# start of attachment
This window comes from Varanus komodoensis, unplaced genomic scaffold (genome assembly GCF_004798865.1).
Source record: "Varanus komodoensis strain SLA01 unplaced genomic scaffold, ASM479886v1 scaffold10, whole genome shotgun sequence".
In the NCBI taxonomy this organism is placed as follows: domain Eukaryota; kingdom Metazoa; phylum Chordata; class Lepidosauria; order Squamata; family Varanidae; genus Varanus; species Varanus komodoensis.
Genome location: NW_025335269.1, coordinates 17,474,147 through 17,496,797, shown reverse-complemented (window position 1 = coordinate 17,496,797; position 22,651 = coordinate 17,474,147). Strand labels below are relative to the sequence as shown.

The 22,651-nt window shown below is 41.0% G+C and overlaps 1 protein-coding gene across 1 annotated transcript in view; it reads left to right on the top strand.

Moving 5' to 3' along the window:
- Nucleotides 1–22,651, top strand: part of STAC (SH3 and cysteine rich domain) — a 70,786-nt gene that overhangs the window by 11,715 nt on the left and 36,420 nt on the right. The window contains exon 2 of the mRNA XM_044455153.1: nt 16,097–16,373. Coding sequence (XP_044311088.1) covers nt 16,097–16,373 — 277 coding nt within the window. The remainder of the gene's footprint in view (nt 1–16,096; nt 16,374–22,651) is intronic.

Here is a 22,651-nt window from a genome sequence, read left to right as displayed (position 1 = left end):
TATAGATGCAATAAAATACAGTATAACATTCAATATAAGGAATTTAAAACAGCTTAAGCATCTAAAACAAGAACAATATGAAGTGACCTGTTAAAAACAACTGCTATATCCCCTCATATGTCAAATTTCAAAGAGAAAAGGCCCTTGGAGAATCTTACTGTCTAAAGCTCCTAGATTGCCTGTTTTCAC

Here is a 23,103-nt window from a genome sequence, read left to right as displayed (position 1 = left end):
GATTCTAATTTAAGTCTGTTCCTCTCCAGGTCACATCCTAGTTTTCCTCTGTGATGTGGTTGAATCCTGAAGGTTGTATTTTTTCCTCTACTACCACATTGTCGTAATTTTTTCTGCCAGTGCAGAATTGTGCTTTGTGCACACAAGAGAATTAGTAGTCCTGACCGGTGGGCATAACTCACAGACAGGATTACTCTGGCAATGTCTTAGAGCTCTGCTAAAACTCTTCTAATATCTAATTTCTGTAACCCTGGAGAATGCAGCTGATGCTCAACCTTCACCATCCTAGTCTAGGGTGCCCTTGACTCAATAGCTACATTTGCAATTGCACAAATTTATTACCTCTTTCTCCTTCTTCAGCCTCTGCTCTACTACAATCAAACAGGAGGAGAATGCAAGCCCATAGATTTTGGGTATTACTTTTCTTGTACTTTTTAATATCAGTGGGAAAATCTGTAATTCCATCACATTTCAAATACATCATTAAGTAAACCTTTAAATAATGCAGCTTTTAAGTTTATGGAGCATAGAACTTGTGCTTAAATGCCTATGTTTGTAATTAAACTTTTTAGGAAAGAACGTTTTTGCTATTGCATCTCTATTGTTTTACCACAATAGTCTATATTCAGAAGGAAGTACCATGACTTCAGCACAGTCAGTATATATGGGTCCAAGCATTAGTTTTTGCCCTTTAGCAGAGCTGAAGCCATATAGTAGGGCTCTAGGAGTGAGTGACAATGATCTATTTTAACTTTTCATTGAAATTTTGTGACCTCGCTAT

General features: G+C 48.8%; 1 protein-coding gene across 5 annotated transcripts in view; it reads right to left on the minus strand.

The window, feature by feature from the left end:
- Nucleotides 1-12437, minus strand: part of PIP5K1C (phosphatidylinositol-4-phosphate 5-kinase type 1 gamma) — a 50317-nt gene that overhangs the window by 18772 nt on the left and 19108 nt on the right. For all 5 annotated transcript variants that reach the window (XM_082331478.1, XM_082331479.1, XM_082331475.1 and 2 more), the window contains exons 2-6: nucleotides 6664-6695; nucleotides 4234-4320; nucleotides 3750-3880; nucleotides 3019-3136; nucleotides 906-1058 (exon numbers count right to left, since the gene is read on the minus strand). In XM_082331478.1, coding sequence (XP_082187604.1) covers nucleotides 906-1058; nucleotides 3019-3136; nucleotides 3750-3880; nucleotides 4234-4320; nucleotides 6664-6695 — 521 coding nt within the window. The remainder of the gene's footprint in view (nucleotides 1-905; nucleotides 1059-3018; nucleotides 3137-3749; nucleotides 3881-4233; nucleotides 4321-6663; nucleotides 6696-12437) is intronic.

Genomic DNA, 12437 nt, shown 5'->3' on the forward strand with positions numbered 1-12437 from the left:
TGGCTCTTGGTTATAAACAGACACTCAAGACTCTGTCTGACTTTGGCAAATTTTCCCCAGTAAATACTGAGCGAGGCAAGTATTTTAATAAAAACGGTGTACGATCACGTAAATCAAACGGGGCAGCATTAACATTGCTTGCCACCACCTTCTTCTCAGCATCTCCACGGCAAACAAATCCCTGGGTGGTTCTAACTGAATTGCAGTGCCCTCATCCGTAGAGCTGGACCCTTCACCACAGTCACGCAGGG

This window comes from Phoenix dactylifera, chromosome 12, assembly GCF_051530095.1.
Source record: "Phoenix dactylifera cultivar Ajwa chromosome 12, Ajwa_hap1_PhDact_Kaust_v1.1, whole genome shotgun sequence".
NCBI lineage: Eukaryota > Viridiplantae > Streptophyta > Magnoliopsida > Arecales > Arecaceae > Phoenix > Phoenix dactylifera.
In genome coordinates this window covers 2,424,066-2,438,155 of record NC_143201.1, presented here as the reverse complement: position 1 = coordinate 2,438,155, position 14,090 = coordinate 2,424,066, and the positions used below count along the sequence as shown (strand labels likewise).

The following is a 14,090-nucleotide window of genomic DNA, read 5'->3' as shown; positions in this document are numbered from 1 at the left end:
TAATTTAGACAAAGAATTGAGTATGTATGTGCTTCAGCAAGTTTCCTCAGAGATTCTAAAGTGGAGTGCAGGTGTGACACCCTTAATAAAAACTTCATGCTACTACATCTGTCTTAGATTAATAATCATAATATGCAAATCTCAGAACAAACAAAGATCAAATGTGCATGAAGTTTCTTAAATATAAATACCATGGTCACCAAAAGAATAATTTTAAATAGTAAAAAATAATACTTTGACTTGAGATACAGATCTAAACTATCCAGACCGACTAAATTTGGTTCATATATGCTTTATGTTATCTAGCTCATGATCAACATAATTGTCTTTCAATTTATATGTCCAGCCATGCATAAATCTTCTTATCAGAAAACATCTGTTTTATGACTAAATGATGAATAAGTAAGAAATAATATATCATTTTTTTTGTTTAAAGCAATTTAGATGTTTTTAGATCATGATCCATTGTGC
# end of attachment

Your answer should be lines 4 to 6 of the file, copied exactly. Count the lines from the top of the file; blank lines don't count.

Genome location: NW_025335269.1, coordinates 17,474,147 through 17,496,797, shown reverse-complemented (window position 1 = coordinate 17,496,797; position 22,651 = coordinate 17,474,147). Strand labels below are relative to the sequence as shown.

The 22,651-nt window shown below is 41.0% G+C and overlaps 1 protein-coding gene across 1 annotated transcript in view; it reads left to right on the top strand.

Moving 5' to 3' along the window: